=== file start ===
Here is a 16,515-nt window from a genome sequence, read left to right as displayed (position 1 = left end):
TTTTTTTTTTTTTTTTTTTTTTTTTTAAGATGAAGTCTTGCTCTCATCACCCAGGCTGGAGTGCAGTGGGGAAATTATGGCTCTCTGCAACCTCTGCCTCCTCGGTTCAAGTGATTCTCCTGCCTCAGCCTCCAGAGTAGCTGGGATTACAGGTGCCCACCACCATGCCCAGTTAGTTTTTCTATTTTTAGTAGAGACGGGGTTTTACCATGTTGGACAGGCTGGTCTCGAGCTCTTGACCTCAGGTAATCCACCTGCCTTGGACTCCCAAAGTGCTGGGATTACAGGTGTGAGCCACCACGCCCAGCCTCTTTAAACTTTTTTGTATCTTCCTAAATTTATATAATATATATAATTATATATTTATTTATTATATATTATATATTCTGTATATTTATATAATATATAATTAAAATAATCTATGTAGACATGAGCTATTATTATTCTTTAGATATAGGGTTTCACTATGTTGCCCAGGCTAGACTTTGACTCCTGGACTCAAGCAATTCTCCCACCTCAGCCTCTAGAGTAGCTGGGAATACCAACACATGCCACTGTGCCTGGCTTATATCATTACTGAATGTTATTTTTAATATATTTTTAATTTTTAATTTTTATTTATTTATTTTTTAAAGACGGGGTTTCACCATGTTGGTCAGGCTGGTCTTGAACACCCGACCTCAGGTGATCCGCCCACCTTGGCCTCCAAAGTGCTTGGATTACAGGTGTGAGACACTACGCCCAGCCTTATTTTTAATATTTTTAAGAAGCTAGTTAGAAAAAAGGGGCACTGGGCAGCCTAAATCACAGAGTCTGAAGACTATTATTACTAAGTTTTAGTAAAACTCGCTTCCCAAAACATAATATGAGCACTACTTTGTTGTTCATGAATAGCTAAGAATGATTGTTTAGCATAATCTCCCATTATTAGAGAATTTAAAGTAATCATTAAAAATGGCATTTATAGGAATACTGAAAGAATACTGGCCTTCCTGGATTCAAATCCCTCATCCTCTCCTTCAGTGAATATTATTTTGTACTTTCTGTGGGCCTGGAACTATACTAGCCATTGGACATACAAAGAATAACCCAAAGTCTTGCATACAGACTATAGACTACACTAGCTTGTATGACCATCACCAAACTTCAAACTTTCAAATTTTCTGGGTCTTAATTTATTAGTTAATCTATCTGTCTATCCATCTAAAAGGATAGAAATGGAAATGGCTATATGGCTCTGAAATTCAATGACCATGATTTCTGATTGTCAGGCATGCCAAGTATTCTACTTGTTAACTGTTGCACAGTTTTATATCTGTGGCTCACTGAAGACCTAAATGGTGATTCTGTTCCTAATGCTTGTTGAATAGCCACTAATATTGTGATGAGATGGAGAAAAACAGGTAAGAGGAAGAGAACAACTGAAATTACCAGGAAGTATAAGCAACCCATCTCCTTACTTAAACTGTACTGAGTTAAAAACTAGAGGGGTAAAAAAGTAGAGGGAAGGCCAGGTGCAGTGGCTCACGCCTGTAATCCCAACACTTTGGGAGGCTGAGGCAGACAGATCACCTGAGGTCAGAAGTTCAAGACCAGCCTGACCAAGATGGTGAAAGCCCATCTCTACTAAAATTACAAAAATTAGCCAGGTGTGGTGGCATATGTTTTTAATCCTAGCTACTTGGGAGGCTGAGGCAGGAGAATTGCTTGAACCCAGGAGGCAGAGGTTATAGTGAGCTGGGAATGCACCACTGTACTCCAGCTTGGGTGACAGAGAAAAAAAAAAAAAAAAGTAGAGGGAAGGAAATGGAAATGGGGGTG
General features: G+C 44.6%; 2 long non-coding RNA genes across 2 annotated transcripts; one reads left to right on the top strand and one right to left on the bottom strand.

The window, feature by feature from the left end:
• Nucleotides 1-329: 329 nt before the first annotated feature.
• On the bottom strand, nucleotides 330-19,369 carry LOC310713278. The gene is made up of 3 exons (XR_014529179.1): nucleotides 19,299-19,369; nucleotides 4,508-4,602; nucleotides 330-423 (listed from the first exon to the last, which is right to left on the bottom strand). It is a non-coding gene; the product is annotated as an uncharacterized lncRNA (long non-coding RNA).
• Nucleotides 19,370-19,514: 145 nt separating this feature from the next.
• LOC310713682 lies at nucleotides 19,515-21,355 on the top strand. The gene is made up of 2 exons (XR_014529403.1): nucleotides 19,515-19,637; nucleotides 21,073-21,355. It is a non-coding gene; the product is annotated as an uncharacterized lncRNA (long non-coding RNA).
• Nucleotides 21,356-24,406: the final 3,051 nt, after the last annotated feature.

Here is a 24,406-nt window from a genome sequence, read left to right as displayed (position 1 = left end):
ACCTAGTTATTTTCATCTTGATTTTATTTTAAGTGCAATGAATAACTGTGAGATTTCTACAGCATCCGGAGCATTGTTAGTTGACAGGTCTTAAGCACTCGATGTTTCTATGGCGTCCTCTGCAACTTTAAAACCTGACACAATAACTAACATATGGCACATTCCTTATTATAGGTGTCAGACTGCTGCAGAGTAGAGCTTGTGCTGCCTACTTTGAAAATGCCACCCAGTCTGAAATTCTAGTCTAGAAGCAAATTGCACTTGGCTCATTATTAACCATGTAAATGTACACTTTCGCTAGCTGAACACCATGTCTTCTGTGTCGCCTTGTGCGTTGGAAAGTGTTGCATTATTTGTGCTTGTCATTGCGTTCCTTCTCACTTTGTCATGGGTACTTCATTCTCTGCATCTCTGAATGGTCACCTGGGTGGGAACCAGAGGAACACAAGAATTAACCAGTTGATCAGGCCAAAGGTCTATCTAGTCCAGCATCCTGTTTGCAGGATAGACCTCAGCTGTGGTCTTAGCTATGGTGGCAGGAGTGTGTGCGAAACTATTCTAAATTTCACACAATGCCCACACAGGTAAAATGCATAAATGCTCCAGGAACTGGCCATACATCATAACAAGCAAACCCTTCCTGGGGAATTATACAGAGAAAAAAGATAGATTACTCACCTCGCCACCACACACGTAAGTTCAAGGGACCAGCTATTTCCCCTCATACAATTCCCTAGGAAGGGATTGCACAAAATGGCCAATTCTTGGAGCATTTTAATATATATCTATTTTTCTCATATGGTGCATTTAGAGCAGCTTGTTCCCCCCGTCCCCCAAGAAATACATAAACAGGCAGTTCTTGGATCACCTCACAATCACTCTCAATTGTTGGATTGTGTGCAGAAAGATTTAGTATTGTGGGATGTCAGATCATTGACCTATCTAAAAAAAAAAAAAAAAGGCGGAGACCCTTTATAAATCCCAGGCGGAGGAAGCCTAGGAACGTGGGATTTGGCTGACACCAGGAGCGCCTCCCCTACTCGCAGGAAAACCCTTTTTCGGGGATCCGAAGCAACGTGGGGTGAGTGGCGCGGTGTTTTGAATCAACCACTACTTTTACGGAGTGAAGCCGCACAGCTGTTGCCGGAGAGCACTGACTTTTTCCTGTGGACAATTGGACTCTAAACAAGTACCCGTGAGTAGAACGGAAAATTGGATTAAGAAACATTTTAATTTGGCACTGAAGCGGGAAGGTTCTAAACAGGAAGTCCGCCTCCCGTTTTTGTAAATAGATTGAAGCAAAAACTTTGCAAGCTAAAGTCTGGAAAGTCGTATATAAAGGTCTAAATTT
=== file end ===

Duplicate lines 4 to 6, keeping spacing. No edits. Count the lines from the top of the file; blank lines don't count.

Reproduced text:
The window, feature by feature from the left end:
• Nucleotides 1-329: 329 nt before the first annotated feature.
• On the bottom strand, nucleotides 330-19,369 carry LOC310713278. The gene is made up of 3 exons (XR_014529179.1): nucleotides 19,299-19,369; nucleotides 4,508-4,602; nucleotides 330-423 (listed from the first exon to the last, which is right to left on the bottom strand). It is a non-coding gene; the product is annotated as an uncharacterized lncRNA (long non-coding RNA).